Just over a year ago, I looked at the little known browser K-Meleon and deemed it a very good way to keep computer resource usage low when browsing the Internet. Thus, it represented a great solution for very old PCs with low RAM availability. After a recent update, K-Meleon is still very much fulfilling that brief, but more options are always good, so in this post I’m looking at a different, if rather unusual approach… Continue reading A Very Low-Resource Browsing Option For Old PCs
As a photographer, one of the things that’s always irritated me about the WordPress.com blogging platform is the way it handles images. Post a photo on Flickr and then hotlink it into a WordPress.com post, and you’ll see a really nice, sharp image, that scales down with good definition as and when necessary. But upload a photo directly to WordPress and you’ll very often end up with quite an ill-defined result. It probably looks acceptable to the average visitor, but it doesn’t look spectacular, and when you spend time making sure your photos are perfect, that’s annoying. Continue reading How To Correct Unsharp Images on WordPress.com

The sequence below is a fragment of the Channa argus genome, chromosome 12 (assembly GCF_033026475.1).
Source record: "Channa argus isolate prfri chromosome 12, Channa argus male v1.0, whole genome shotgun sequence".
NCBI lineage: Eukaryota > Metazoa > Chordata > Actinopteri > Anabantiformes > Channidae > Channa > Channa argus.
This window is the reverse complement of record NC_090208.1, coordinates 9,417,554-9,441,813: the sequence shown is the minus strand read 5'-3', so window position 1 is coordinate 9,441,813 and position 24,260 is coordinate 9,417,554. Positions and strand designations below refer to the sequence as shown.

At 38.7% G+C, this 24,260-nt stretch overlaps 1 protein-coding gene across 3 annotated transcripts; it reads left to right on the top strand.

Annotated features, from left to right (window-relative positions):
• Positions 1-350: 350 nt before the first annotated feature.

Ah, Microsoft, with their merry band of 9 Twitter followers, back in late 2007. At the time, as was the case with Google’s Twitter, the Microsoft account was ‘parked’, showing a distinct air of: “We might give this a go in the future“, and sporting Twitter’s once familiar sight of the classic o_O default profile pic. Continue reading Egg Timer: The History of Twitter’s Default Profile Pic
If you fancy a bit of Tumblr nostalgia, here’s a look back at some of the site’s Home/Login page (www.tumblr.com) designs from the time of launch in winter 2007, to the summer of 2011.
The first design predated the site’s official launch, and is seen below as it looked in early January 2007. It also remained through the launch period (February 2007) and into the spring of that year…
Although this is a list based on personal opinion rather than actual popularity stats, it doesn’t come without a lot of experimentation and use. With new themes arriving all the time, it’s getting harder and harder to unearth the real gems among the baffling range of options, and there are plenty of great current themes in this rundown. But the post shouldn’t be read purely as a “what to use” guide. It’s really a celebration of ten design icons from the full history of WordPress.com.
Three of the celebrated themes are no longer available for new blogs, but they were true greats in their day, and they add historical interest to an otherwise contemporary collection. The rest of the list comprises themes which any WP user can select straight from their Theme Options screen at the time of writing.